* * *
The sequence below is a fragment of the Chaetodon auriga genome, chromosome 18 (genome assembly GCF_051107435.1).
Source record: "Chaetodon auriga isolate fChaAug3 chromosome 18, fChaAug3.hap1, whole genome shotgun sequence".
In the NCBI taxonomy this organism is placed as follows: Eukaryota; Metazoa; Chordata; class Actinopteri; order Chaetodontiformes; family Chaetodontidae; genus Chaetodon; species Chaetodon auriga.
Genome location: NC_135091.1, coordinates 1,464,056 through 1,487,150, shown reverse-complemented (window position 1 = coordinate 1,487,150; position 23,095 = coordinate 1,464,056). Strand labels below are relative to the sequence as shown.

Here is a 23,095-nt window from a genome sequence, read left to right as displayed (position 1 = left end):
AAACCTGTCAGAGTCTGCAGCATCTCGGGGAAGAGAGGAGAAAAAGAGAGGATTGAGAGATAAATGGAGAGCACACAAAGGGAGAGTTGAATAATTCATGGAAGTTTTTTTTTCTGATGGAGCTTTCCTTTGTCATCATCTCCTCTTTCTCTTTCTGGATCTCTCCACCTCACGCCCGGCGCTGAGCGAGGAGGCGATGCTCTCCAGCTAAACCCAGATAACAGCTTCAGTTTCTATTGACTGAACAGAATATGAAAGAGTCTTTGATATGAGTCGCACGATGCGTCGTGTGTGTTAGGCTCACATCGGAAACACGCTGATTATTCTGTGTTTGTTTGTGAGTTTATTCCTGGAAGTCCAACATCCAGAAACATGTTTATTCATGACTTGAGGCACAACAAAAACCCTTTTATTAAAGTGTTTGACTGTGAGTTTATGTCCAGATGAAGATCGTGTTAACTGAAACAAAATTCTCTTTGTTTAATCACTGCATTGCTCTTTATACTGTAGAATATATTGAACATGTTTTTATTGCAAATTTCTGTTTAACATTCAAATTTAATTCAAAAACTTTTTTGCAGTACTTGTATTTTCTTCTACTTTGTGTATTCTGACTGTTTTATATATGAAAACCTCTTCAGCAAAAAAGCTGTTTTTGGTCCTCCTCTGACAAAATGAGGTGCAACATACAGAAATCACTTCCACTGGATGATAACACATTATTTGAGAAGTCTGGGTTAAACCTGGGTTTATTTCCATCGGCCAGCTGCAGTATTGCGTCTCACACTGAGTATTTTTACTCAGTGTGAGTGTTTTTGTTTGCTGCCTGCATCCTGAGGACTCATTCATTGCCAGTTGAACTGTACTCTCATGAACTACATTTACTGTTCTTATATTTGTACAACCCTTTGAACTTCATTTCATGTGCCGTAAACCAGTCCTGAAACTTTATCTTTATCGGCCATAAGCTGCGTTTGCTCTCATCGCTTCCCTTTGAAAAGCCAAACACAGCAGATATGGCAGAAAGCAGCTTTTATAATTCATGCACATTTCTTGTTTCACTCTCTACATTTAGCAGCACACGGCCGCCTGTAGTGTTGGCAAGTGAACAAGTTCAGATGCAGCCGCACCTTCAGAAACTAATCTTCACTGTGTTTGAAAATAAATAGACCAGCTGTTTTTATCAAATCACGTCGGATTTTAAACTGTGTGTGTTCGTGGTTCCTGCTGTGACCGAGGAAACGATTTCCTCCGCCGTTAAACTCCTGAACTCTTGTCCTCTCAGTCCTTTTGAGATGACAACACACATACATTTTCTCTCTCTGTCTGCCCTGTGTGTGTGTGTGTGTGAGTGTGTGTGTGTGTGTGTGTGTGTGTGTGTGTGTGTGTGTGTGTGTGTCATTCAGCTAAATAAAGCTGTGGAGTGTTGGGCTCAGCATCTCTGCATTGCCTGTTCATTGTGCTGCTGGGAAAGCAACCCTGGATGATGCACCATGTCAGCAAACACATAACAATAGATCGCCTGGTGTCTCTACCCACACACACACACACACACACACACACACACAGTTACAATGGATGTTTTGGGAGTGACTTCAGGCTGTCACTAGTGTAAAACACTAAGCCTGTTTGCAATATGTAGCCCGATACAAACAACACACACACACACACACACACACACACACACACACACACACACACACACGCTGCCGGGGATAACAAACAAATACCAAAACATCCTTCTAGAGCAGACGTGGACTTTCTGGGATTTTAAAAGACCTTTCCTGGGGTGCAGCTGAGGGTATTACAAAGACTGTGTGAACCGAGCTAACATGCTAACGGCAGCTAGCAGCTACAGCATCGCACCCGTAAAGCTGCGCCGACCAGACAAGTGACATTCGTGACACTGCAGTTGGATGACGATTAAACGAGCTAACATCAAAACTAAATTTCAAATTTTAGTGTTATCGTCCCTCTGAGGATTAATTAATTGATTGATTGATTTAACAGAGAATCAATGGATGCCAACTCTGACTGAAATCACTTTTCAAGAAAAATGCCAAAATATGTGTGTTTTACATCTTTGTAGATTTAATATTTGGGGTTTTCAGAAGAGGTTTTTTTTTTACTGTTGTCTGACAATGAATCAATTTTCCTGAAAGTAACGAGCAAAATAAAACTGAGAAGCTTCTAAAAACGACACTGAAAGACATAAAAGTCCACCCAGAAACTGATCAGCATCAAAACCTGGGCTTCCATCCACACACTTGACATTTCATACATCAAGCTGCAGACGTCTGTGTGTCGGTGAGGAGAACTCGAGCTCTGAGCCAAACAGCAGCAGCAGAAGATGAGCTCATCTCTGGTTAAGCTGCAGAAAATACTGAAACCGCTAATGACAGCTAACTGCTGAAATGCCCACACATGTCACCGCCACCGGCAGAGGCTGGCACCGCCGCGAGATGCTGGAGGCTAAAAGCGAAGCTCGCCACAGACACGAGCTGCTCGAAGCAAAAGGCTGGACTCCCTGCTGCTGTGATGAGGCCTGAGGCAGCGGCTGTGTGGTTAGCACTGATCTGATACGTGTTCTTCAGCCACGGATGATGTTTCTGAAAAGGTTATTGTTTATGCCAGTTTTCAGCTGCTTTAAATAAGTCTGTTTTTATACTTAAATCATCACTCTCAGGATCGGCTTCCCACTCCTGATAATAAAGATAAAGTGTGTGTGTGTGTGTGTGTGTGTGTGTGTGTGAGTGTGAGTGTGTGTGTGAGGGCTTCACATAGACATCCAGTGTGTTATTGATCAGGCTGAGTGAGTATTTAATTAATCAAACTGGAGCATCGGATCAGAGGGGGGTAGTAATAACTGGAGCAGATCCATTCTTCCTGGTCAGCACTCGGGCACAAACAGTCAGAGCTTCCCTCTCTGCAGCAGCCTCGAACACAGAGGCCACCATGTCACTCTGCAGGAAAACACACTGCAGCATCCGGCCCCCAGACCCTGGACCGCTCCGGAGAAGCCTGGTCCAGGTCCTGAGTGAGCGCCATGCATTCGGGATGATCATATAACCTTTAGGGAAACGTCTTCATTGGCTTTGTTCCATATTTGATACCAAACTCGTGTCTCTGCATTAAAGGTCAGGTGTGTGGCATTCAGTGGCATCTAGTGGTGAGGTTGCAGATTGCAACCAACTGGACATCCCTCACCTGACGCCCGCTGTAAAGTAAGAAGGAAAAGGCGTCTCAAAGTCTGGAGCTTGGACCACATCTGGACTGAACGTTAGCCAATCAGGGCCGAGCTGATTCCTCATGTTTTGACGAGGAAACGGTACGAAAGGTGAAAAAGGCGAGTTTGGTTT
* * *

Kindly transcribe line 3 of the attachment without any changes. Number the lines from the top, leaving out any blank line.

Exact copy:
In the NCBI taxonomy this organism is placed as follows: Eukaryota; Metazoa; Chordata; class Actinopteri; order Chaetodontiformes; family Chaetodontidae; genus Chaetodon; species Chaetodon auriga.